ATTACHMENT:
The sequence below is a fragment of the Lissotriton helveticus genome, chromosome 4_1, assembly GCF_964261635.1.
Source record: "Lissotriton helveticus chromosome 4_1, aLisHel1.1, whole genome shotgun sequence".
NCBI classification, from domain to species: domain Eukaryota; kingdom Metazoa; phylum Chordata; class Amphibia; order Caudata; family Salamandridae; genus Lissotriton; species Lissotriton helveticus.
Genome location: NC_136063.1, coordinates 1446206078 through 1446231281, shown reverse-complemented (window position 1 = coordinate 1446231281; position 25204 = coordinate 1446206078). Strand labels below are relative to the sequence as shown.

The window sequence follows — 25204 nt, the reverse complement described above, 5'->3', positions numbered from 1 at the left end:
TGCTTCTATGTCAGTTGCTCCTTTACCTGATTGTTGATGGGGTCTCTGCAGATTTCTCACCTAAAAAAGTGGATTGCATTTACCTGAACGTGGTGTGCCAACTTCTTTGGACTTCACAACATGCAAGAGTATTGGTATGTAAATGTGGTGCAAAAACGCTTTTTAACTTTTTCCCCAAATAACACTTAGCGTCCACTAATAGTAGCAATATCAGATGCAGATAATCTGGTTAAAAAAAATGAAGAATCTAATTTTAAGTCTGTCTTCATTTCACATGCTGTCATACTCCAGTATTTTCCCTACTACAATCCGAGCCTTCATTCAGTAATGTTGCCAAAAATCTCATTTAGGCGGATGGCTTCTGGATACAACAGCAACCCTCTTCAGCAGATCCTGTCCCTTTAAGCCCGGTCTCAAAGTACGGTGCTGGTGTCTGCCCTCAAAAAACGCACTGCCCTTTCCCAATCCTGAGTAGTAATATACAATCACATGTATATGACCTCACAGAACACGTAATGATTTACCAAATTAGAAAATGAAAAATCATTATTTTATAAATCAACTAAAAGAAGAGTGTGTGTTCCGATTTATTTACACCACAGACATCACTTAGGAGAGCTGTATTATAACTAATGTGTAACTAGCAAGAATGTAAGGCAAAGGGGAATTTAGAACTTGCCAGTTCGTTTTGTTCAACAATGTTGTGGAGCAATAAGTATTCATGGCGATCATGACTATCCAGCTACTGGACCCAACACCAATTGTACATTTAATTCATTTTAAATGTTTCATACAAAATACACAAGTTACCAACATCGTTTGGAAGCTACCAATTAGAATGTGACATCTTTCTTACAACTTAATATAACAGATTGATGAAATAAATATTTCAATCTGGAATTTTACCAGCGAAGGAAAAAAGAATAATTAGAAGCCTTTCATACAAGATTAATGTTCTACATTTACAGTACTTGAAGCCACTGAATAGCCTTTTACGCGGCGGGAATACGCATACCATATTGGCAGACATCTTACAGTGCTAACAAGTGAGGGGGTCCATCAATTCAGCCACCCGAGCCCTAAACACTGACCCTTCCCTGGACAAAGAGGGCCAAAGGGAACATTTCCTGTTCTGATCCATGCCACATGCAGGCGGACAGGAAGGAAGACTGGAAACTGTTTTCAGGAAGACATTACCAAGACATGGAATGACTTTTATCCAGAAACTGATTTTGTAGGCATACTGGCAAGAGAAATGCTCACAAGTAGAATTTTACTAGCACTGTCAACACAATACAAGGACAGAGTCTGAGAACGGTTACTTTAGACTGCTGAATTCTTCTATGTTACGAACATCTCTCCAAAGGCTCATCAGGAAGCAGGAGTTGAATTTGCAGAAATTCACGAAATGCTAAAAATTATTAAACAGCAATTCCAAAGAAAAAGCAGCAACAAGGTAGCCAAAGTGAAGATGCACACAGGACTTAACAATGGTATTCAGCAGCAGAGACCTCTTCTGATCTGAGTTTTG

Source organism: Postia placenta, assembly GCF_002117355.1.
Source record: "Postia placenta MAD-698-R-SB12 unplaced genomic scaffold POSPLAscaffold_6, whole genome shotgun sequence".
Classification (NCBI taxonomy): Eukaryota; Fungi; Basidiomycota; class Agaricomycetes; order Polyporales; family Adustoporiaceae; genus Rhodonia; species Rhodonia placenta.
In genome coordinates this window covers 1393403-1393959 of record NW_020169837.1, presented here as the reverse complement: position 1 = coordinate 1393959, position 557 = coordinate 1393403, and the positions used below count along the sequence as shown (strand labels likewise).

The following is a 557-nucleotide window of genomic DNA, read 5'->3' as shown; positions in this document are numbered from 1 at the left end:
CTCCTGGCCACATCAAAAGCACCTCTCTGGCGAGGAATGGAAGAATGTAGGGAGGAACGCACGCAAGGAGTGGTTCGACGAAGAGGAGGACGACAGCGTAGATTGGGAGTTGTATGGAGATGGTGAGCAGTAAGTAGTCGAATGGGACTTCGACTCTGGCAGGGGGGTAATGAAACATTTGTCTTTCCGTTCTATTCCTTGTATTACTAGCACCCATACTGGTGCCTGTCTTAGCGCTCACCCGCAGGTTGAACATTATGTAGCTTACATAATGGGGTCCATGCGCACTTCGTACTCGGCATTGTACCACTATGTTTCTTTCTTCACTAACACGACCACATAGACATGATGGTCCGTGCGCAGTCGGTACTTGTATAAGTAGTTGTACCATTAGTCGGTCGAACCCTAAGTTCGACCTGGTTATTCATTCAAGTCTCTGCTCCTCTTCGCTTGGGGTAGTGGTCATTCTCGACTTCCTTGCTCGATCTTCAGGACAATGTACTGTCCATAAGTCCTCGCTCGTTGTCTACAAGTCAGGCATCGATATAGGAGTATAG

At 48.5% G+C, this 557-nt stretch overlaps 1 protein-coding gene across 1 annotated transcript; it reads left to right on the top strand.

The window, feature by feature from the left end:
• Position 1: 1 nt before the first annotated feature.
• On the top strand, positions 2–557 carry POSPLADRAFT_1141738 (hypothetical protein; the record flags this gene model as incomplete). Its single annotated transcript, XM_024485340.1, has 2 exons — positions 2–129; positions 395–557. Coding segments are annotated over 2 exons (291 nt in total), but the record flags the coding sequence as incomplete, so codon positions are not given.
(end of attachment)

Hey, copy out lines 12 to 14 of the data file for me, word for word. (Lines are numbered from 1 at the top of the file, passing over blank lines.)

CTCCTGGCCACATCAAAAGCACCTCTCTGGCGAGGAATGGAAGAATGTAGGGAGGAACGCACGCAAGGAGTGGTTCGACGAAGAGGAGGACGACAGCGTAGATTGGGAGTTGTATGGAGATGGTGAGCAGTAAGTAGTCGAATGGGACTTCGACTCTGGCAGGGGGGTAATGAAACATTTGTCTTTCCGTTCTATTCCTTGTATTACTAGCACCCATACTGGTGCCTGTCTTAGCGCTCACCCGCAGGTTGAACATTATGTAGCTTACATAATGGGGTCCATGCGCACTTCGTACTCGGCATTGTACCACTATGTTTCTTTCTTCACTAACACGACCACATAGACATGATGGTCCGTGCGCAGTCGGTACTTGTATAAGTAGTTGTACCATTAGTCGGTCGAACCCTAAGTTCGACCTGGTTATTCATTCAAGTCTCTGCTCCTCTTCGCTTGGGGTAGTGGTCATTCTCGACTTCCTTGCTCGATCTTCAGGACAATGTACTGTCCATAAGTCCTCGCTCGTTGTCTACAAGTCAGGCATCGATATAGGAGTATAG

At 48.5% G+C, this 557-nt stretch overlaps 1 protein-coding gene across 1 annotated transcript; it reads left to right on the top strand.

The window, feature by feature from the left end: